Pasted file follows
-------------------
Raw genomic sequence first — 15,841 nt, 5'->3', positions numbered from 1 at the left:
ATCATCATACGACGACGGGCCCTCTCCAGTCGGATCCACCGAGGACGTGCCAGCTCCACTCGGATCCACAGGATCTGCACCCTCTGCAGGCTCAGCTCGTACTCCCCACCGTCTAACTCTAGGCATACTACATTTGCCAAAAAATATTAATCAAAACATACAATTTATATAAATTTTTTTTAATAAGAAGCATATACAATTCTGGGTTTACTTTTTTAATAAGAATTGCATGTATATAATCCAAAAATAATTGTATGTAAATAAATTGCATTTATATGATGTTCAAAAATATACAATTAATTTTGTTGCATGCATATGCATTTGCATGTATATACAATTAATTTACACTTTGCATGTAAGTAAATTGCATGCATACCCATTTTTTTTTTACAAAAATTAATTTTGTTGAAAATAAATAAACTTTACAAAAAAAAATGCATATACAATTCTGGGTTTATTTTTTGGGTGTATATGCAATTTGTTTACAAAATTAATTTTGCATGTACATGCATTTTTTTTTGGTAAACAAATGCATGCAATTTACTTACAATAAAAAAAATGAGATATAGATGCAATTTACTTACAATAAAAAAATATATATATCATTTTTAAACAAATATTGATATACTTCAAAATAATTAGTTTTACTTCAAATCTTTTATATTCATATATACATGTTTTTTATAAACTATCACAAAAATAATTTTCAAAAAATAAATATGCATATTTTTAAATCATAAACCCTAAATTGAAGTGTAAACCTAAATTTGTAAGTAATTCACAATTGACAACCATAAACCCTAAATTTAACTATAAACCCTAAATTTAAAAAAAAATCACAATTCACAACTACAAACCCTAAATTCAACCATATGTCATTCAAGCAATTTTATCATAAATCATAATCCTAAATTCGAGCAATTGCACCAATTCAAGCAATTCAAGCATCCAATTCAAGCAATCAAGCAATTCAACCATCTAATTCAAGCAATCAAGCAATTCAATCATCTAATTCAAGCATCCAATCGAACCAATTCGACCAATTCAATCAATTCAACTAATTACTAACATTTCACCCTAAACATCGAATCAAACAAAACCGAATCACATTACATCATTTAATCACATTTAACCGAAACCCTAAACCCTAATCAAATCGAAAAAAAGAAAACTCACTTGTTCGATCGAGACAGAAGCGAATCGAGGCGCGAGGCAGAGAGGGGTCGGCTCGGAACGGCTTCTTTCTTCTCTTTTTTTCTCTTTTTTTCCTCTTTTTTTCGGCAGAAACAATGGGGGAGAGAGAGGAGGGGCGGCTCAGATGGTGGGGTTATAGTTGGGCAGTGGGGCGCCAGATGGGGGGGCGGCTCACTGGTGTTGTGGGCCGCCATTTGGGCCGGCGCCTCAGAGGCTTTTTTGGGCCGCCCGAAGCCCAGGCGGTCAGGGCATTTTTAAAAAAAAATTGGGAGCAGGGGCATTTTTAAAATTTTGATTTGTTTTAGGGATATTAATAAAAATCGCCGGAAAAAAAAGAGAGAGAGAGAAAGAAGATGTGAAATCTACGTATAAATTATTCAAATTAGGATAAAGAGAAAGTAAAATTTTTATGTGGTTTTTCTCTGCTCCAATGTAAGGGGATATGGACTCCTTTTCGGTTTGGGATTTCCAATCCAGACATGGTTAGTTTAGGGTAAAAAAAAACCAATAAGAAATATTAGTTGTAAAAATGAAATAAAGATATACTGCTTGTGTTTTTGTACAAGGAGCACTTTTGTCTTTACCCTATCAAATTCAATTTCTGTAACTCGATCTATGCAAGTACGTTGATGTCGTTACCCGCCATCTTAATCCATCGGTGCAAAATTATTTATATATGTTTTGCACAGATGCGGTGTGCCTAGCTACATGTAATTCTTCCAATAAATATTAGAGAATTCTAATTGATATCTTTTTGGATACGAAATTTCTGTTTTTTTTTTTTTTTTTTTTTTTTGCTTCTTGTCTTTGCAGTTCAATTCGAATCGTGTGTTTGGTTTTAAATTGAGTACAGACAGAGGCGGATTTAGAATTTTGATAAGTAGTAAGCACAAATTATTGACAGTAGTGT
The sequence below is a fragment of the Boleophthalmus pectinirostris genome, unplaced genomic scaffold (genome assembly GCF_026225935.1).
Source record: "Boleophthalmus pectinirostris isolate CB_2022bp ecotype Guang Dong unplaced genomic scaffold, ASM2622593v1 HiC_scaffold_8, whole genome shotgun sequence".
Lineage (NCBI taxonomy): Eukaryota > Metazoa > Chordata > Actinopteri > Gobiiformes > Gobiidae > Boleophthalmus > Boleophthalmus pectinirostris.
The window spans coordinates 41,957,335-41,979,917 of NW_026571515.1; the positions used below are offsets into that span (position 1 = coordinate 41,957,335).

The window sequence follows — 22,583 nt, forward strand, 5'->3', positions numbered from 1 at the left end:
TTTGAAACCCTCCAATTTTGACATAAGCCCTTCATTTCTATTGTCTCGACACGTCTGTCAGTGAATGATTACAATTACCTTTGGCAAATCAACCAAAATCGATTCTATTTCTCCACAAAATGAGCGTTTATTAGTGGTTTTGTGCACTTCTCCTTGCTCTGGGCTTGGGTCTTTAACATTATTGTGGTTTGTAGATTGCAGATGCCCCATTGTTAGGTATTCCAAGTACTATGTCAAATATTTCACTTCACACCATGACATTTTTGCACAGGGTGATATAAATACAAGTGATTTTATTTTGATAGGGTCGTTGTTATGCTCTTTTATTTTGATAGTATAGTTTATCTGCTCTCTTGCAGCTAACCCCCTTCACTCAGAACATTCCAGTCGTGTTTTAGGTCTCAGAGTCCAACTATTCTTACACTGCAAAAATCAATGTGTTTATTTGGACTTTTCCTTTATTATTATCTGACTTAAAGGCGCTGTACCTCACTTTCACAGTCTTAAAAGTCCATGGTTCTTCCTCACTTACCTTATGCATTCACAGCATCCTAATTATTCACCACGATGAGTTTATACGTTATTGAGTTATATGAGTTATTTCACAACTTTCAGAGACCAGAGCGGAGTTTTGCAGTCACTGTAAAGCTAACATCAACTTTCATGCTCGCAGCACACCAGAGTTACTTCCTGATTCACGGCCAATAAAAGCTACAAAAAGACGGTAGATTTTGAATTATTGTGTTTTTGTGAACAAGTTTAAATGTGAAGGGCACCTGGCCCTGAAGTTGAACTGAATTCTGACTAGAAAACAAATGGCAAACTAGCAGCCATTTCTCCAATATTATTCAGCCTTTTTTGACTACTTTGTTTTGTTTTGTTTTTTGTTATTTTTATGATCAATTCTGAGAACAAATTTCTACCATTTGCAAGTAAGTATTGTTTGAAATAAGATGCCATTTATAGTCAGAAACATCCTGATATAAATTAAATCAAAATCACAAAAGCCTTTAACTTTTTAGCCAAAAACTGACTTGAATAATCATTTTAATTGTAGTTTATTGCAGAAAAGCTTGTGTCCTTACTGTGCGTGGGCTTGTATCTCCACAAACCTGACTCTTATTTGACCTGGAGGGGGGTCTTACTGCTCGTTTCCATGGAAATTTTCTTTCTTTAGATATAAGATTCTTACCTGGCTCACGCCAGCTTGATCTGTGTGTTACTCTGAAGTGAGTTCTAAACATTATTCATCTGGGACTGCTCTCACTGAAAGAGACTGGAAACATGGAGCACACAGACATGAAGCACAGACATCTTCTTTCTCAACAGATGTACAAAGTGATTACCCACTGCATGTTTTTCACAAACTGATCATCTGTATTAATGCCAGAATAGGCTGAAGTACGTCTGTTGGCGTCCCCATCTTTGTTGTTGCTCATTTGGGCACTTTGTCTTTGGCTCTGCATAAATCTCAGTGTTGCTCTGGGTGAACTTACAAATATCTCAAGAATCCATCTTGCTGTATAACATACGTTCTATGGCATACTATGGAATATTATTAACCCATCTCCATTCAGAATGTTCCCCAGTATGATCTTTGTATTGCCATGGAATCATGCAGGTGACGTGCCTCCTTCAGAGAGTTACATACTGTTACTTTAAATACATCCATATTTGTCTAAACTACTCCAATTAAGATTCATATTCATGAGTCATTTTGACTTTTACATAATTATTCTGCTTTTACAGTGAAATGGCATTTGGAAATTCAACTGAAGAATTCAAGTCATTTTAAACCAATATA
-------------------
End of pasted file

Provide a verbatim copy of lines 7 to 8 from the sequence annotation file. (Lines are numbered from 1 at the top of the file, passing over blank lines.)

The window sequence follows — 22,583 nt, forward strand, 5'->3', positions numbered from 1 at the left end:
TTTGAAACCCTCCAATTTTGACATAAGCCCTTCATTTCTATTGTCTCGACACGTCTGTCAGTGAATGATTACAATTACCTTTGGCAAATCAACCAAAATCGATTCTATTTCTCCACAAAATGAGCGTTTATTAGTGGTTTTGTGCACTTCTCCTTGCTCTGGGCTTGGGTCTTTAACATTATTGTGGTTTGTAGATTGCAGATGCCCCATTGTTAGGTATTCCAAGTACTATGTCAAATATTTCACTTCACACCATGACATTTTTGCACAGGGTGATATAAATACAAGTGATTTTATTTTGATAGGGTCGTTGTTATGCTCTTTTATTTTGATAGTATAGTTTATCTGCTCTCTTGCAGCTAACCCCCTTCACTCAGAACATTCCAGTCGTGTTTTAGGTCTCAGAGTCCAACTATTCTTACACTGCAAAAATCAATGTGTTTATTTGGACTTTTCCTTTATTATTATCTGACTTAAAGGCGCTGTACCTCACTTTCACAGTCTTAAAAGTCCATGGTTCTTCCTCACTTACCTTATGCATTCACAGCATCCTAATTATTCACCACGATGAGTTTATACGTTATTGAGTTATATGAGTTATTTCACAACTTTCAGAGACCAGAGCGGAGTTTTGCAGTCACTGTAAAGCTAACATCAACTTTCATGCTCGCAGCACACCAGAGTTACTTCCTGATTCACGGCCAATAAAAGCTACAAAAAGACGGTAGATTTTGAATTATTGTGTTTTTGTGAACAAGTTTAAATGTGAAGGGCACCTGGCCCTGAAGTTGAACTGAATTCTGACTAGAAAACAAATGGCAAACTAGCAGCCATTTCTCCAATATTATTCAGCCTTTTTTGACTACTTTGTTTTGTTTTGTTTTTTGTTATTTTTATGATCAATTCTGAGAACAAATTTCTACCATTTGCAAGTAAGTATTGTTTGAAATAAGATGCCATTTATAGTCAGAAACATCCTGATATAAATTAAATCAAAATCACAAAAGCCTTTAACTTTTTAGCCAAAAACTGACTTGAATAATCATTTTAATTGTAGTTTATTGCAGAAAAGCTTGTGTCCTTACTGTGCGTGGGCTTGTATCTCCACAAACCTGACTCTTATTTGACCTGGAGGGGGGTCTTACTGCTCGTTTCCATGGAAATTTTCTTTCTTTAGATATAAGATTCTTACCTGGCTCACGCCAGCTTGATCTGTGTGTTACTCTGAAGTGAGTTCTAAACATTATTCATCTGGGACTGCTCTCACTGAAAGAGACTGGAAACATGGAGCACACAGACATGAAGCACAGACATCTTCTTTCTCAACAGATGTACAAAGTGATTACCCACTGCATGTTTTTCACAAACTGATCATCTGTATTAATGCCAGAATAGGCTGAAGTACGTCTGTTGGCGTCCCCATCTTTGTTGTTGCTCATTTGGGCACTTTGTCTTTGGCTCTGCATAAATCTCAGTGTTGCTCTGGGTGAACTTACAAATATCTCAAGAATCCATCTTGCTGTATAACATACGTTCTATGGCATACTATGGAATATTATTAACCCATCTCCATTCAGAATGTTCCCCAGTATGATCTTTGTATTGCCATGGAATCATGCAGGTGACGTGCCTCCTTCAGAGAGTTACATACTGTTACTTTAAATACATCCATATTTGTCTAAACTACTCCAATTAAGATTCATATTCATGAGTCATTTTGACTTTTACATAATTATTCTGCTTTTACAGTGAAATGGCATTTGGAAATTCAACTGAAGAATTCAAGTCATTTTAAACCAATATA